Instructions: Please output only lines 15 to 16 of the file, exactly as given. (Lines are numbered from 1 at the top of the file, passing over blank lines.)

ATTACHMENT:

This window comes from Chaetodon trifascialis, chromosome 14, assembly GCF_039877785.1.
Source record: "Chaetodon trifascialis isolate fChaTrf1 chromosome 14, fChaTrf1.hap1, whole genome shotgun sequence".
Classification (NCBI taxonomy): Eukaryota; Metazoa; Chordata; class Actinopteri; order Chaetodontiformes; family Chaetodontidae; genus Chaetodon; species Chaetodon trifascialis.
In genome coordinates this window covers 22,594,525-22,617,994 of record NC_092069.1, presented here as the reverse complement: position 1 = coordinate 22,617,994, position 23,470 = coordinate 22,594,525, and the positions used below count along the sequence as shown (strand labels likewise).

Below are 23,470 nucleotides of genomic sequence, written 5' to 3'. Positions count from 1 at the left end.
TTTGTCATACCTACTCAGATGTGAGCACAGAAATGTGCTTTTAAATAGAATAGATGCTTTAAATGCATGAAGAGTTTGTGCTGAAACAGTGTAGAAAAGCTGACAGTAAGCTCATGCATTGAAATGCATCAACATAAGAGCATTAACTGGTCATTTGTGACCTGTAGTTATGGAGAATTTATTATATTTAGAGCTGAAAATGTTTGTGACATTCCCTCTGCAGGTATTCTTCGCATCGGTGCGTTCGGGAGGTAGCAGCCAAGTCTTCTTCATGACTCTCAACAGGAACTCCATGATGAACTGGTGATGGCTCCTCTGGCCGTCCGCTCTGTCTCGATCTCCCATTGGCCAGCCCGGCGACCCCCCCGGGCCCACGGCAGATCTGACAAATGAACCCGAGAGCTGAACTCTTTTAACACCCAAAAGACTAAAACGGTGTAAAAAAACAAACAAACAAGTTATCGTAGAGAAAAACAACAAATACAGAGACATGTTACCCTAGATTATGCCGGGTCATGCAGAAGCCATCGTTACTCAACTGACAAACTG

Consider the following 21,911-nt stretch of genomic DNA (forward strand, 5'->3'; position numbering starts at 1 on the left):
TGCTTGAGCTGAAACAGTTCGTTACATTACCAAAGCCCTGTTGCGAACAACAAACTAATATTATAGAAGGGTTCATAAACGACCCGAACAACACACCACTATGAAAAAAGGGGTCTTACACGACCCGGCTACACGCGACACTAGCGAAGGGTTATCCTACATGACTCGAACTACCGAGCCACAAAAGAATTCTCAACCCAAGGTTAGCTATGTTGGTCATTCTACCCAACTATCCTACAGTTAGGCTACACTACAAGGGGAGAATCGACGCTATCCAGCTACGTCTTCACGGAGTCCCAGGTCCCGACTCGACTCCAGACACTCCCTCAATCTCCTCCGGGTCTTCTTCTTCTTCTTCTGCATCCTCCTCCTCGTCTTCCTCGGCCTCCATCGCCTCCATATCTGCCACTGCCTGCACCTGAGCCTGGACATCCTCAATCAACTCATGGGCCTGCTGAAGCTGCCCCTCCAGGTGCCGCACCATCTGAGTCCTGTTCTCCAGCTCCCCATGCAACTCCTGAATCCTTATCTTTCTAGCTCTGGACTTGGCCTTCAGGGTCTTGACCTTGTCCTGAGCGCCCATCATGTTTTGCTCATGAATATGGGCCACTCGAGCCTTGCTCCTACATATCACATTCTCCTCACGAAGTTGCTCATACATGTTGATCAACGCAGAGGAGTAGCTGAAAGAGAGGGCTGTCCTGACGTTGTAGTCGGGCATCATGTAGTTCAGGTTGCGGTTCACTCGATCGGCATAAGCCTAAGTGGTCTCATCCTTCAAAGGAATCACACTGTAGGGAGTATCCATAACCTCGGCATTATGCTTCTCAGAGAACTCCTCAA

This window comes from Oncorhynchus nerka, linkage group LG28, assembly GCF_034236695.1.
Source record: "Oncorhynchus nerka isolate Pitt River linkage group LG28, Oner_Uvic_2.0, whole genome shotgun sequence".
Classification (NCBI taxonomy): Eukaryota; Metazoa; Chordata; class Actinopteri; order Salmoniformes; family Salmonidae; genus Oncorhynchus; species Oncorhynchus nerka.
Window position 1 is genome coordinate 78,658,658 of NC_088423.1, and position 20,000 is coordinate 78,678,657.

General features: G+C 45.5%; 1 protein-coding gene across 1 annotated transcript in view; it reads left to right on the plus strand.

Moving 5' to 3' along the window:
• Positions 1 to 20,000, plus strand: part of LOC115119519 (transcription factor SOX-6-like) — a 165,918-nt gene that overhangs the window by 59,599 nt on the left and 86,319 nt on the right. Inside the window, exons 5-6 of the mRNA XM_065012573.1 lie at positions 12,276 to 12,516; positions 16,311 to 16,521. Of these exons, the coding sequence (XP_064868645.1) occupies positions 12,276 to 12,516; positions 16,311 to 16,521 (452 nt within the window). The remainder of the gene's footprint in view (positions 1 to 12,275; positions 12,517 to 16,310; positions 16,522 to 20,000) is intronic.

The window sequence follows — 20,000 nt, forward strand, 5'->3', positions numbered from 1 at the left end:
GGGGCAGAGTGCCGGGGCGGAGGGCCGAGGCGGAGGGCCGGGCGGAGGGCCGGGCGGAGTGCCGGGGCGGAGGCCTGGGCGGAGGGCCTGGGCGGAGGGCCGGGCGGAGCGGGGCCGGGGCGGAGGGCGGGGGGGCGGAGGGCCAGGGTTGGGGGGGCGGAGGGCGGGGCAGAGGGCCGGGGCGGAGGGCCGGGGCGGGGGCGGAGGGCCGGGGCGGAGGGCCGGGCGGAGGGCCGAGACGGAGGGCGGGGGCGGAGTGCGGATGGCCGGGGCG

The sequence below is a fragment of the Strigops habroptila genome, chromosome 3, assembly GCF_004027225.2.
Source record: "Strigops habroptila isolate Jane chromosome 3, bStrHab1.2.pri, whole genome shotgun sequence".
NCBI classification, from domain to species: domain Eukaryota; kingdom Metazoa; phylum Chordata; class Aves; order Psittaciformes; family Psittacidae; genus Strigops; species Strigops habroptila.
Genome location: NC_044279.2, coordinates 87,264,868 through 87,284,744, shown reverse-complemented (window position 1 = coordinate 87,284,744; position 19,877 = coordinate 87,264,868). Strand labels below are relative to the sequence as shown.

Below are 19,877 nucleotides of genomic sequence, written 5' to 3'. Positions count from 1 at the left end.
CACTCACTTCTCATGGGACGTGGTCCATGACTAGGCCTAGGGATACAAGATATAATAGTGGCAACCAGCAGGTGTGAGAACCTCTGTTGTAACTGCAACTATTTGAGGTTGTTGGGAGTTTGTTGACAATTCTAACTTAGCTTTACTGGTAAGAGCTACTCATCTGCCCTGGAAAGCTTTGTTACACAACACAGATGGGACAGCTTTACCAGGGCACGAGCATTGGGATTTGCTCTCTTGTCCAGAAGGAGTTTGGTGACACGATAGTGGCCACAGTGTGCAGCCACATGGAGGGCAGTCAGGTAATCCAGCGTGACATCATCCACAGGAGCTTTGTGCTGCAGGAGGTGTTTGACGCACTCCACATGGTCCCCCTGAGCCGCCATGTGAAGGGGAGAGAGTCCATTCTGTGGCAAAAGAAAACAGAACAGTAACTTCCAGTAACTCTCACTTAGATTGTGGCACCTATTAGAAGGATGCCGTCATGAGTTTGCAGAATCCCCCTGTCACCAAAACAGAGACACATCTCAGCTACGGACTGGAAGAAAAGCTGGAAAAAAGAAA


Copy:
• Positions 1 to 20,000, plus strand: part of LOC115119519 (transcription factor SOX-6-like) — a 165,918-nt gene that overhangs the window by 59,599 nt on the left and 86,319 nt on the right. Inside the window, exons 5-6 of the mRNA XM_065012573.1 lie at positions 12,276 to 12,516; positions 16,311 to 16,521. Of these exons, the coding sequence (XP_064868645.1) occupies positions 12,276 to 12,516; positions 16,311 to 16,521 (452 nt within the window). The remainder of the gene's footprint in view (positions 1 to 12,275; positions 12,517 to 16,310; positions 16,522 to 20,000) is intronic.

The window sequence follows — 20,000 nt, forward strand, 5'->3', positions numbered from 1 at the left end: